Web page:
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Tag Archives: Rockport
Autumn has come and gone here in Chicago, and it seems like it flew by (as it always does). I got up in a helicopter, but I had to go up a day or two earlier then I wanted because the weather was turning sour quickly. Cold mornings with howling winds don’t do well at keeping leaves on the trees, regardless of their color.
While going through pictures in various folders, I came upon this photograph, taken high up in Rockport, Maine’s Mt. Battie. I had gone to Maine at just the right time, right when fall colors were at their peak. Additionally, it had been an exceptionally wet late-summer, so scientifically speaking, trees tended to have more color than usual.
So as much as I can try to time out a helicopter shoot (booking it the day before), a lot of times photography is about luck and shooting the weather. This particular trip to Maine was booked several months out, when I had no idea of the weather conditions I’d be shooting in. Sometimes it is better to be more lucky than good.
While most of the leaves have made their way from the trees to the ground, it’s still a fine time of year to look for fall colors. A lot of really pretty views can be had by looking much closer at the small details of nature.
I’ve seen a number of great photographs this year of brightly-colored leaves in the process of changing colors. Just yesterday I saw a fantastic image of a leaf sitting on the ground, but with a slight layer of frost on it. So, while the wide, expansive shots of autumn have, apparently, come and gone, the beautiful colors are still everyone.
Maine is a beautiful place, especially around autumn.
Even busy places, like a pier used as a headquarter lobster fishing is a beautiful and relaxing place when it’s not during the chaos of boats coming and going, fishermen loading and offloading.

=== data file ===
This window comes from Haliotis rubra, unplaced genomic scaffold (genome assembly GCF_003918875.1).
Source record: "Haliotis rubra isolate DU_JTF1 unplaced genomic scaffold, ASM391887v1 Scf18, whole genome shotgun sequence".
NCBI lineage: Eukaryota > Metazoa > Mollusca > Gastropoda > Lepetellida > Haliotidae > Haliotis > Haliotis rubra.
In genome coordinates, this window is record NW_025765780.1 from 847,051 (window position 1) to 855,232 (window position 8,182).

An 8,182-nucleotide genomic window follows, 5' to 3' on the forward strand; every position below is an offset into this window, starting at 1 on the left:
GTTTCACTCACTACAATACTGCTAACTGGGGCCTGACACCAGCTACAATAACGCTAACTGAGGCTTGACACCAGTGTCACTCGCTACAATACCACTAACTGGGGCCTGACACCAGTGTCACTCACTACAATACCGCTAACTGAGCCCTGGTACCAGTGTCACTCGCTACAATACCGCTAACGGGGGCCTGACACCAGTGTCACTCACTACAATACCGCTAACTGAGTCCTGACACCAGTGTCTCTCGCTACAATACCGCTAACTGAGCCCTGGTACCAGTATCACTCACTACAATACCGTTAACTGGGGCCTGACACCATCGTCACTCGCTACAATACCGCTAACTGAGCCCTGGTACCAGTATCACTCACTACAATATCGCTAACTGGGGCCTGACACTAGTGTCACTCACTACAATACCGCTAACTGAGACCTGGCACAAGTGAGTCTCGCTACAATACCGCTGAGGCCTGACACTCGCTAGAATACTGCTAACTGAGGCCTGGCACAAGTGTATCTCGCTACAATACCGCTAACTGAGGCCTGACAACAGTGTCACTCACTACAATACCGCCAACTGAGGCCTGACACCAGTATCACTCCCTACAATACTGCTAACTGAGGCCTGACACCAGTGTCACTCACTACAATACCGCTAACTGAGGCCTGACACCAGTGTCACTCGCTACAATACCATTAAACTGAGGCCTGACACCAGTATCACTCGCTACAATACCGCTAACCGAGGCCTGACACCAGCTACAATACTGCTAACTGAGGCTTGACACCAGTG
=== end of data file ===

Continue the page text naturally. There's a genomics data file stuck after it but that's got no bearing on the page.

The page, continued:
This is Jim Ostergard and he is a super-nice guy. He’s was a fan of doing things the traditional way, so he chopped wood with an axe and carried it up to his house via horse.
October 2009. (0338)
Today is Halloween. When I a kid, I’d walk up to a stranger’s house at night, knock on the door and they gave out candy. Lots of candy.
Over the years, Halloween has changed quite a bit; the act of trick-or-treating is now usually done on a Sunday afternoon between the hours of twelve and three. Even as an adult things things continue to change. No longer is Halloween dressing up and getting candy, now it seems to be “whoring it up” and going to the bar.
Some friends and I were talking about going to the Blackhawks’ game tonight, but the one didn’t want to because they like to stay home and give candy to trick-or-treaters. Sitting on the couch with a magazine and handing out candy seems to be a nice idea.
When you go from the kid collecting candy in the “Oscar the Grouch” mask to the adult handing out candy, not only does it make me acknowledge I’ve “grown up,” but it makes me wonder where time has gone.
October 2009. (1116)